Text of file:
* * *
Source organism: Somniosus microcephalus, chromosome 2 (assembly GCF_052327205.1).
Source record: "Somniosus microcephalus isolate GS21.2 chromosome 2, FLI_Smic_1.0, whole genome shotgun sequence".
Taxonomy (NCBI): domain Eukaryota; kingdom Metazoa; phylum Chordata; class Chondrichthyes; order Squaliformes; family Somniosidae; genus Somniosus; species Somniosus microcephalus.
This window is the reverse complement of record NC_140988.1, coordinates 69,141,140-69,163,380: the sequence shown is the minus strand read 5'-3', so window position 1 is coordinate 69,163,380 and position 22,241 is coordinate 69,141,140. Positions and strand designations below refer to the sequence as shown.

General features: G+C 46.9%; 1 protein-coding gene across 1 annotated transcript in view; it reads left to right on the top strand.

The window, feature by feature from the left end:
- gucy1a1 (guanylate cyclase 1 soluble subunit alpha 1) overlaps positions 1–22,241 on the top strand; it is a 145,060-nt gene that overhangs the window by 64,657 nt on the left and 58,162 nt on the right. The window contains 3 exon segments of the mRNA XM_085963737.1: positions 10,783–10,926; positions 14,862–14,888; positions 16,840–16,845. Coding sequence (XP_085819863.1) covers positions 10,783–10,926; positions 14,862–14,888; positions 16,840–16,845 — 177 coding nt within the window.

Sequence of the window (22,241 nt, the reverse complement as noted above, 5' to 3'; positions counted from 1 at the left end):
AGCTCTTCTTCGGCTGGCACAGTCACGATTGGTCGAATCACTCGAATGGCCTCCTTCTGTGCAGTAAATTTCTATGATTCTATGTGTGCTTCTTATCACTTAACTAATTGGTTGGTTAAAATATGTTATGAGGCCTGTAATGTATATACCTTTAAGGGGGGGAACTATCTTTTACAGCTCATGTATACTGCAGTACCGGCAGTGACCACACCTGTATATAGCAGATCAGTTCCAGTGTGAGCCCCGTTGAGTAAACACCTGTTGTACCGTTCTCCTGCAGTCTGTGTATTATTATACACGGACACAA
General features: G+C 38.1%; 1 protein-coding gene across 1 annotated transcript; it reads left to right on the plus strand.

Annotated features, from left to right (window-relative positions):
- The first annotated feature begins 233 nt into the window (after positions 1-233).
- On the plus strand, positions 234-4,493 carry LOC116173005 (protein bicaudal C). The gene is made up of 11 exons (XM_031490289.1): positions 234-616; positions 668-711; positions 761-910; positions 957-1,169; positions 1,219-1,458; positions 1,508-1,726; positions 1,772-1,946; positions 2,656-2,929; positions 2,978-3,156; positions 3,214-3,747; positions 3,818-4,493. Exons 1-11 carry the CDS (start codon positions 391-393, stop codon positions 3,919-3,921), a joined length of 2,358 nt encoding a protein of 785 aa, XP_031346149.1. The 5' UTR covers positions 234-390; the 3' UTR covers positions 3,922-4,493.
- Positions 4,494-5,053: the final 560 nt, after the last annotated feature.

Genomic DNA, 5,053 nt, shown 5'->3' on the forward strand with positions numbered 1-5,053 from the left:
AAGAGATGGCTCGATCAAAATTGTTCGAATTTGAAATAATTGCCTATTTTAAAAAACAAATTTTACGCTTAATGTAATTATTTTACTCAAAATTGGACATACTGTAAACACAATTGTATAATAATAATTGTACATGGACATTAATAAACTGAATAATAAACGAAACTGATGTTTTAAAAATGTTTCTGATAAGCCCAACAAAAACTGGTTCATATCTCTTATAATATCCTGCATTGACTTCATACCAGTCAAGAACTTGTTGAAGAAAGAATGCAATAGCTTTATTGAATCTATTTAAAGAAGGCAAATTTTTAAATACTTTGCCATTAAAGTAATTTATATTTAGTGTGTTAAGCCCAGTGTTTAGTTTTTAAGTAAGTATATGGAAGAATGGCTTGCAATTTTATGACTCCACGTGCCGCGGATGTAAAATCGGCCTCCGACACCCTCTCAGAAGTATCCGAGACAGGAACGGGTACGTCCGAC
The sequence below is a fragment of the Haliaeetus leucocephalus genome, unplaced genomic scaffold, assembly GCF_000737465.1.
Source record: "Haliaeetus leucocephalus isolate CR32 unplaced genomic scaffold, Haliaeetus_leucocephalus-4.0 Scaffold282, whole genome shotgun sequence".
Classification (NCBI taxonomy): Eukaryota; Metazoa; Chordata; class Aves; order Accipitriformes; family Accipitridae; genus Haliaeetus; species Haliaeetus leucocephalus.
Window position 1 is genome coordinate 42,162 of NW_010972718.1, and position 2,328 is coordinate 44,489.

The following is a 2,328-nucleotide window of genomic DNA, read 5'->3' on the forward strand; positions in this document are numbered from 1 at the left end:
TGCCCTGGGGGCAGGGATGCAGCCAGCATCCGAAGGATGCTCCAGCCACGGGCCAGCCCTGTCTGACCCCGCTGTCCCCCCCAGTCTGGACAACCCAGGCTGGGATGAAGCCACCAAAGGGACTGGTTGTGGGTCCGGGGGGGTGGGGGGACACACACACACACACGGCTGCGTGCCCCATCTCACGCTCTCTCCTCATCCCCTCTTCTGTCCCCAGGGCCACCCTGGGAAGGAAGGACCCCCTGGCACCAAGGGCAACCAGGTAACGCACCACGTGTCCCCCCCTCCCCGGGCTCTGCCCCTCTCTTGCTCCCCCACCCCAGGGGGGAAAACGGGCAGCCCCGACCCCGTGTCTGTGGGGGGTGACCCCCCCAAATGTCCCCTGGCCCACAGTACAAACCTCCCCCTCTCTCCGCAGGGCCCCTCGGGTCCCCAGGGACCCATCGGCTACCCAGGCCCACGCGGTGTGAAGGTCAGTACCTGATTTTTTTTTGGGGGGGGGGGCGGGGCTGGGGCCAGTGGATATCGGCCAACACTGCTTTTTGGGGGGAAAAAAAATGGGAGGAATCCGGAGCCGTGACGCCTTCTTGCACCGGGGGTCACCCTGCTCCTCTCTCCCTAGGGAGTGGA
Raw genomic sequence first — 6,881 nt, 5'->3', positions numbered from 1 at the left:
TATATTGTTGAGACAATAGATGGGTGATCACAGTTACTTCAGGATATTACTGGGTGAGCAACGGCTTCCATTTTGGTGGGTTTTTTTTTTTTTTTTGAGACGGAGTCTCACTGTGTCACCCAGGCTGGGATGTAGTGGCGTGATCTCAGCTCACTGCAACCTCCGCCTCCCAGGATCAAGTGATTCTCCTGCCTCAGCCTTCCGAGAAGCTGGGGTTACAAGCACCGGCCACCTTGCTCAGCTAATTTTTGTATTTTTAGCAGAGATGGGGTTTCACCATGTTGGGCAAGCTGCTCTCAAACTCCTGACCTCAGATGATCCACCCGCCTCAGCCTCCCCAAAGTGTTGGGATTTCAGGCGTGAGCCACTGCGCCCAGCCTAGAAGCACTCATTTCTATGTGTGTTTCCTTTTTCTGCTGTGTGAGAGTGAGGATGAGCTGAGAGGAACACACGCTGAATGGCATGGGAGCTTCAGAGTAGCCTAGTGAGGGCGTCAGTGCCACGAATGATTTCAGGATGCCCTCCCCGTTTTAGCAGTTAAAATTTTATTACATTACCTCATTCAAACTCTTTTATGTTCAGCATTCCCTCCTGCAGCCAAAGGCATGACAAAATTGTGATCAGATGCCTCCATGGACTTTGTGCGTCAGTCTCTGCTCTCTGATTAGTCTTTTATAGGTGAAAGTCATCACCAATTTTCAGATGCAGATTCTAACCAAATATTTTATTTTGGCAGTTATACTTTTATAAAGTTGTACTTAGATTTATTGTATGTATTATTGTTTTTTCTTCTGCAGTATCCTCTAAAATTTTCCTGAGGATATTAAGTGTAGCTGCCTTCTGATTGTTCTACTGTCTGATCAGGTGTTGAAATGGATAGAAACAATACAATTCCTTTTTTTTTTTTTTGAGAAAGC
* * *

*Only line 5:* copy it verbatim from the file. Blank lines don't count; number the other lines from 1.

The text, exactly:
General features: G+C 46.9%; 1 protein-coding gene across 1 annotated transcript in view; it reads left to right on the top strand.